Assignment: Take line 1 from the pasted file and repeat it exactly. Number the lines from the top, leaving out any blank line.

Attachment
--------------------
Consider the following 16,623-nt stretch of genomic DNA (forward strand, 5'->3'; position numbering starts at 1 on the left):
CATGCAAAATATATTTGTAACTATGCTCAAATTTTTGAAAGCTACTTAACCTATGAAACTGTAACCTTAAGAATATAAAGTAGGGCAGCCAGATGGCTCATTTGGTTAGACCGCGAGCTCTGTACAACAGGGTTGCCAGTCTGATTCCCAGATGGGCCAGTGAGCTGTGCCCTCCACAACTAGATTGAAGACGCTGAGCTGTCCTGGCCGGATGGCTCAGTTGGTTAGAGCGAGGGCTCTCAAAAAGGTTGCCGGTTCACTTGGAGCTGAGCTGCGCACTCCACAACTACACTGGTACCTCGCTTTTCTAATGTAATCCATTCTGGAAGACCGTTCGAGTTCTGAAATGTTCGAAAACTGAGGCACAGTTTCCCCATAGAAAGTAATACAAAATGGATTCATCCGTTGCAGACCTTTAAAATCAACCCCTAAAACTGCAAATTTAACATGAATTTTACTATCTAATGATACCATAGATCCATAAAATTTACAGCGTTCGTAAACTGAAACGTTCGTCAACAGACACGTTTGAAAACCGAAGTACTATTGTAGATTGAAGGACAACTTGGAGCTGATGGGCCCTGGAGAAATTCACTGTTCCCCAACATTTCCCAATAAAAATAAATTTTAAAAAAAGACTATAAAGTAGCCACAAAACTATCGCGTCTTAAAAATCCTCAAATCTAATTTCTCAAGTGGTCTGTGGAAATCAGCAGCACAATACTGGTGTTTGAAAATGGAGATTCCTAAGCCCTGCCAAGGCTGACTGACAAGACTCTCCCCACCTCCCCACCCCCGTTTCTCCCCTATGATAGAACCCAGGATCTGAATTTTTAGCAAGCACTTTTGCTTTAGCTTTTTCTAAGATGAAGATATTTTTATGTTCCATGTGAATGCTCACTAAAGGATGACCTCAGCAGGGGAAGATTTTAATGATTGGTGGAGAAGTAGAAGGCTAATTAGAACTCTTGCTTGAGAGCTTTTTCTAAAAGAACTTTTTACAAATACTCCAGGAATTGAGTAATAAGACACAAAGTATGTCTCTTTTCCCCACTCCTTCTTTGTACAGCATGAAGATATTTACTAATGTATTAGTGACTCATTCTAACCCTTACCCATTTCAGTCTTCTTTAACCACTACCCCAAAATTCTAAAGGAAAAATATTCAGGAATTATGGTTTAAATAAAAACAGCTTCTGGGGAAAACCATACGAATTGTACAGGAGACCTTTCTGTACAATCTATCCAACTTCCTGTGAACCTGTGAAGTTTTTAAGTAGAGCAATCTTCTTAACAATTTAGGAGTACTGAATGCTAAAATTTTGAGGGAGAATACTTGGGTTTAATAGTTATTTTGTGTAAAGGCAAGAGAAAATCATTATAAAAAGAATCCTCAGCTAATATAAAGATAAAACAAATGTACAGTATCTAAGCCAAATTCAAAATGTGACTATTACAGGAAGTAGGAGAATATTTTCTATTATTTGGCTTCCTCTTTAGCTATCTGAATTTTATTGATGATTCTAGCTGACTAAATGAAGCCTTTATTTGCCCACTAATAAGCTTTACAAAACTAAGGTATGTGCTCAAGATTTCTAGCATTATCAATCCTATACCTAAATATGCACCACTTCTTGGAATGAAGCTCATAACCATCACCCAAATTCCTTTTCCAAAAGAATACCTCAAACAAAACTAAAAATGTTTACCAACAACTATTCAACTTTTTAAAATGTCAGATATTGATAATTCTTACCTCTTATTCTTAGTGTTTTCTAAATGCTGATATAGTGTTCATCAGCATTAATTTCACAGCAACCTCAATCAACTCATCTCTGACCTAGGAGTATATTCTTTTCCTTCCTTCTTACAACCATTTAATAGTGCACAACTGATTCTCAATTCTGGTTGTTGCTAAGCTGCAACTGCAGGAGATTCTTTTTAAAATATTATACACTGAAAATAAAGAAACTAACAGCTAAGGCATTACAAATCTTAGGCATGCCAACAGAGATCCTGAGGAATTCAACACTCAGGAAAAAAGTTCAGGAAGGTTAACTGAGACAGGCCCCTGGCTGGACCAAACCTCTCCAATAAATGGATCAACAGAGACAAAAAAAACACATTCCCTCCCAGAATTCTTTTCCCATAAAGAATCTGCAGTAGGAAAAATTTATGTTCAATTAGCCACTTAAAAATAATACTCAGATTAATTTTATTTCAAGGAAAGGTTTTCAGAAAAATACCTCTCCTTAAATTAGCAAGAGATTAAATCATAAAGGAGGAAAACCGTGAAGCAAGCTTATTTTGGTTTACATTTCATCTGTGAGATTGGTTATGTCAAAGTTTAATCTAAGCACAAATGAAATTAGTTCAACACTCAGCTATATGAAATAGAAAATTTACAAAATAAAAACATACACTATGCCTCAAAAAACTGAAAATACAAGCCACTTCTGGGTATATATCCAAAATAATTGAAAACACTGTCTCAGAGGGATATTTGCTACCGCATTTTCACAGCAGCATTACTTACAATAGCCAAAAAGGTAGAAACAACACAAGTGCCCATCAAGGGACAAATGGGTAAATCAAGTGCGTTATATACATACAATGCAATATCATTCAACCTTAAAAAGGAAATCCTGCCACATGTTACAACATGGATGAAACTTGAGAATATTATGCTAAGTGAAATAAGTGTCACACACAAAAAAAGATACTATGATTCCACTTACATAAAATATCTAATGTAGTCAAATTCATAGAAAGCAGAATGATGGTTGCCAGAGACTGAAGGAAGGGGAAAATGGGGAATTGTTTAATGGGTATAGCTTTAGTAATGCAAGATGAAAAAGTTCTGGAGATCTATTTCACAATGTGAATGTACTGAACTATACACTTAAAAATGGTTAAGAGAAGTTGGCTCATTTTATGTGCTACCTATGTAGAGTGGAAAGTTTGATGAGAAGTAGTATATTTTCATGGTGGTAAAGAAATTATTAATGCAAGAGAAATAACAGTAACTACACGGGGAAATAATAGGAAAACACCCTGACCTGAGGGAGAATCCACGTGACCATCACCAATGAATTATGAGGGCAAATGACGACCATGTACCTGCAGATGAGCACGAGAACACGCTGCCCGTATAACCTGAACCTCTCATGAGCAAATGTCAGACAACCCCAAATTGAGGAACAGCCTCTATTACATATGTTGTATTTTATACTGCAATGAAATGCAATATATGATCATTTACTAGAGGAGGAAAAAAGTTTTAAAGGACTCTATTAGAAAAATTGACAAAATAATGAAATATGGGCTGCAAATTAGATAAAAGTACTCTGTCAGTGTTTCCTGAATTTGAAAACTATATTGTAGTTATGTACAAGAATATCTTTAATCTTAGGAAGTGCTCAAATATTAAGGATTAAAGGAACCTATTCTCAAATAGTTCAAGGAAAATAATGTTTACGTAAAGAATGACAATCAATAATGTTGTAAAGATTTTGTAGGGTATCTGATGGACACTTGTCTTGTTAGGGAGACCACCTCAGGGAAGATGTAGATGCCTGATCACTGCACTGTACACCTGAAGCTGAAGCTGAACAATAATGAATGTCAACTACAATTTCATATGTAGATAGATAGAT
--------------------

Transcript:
Consider the following 16,623-nt stretch of genomic DNA (forward strand, 5'->3'; position numbering starts at 1 on the left):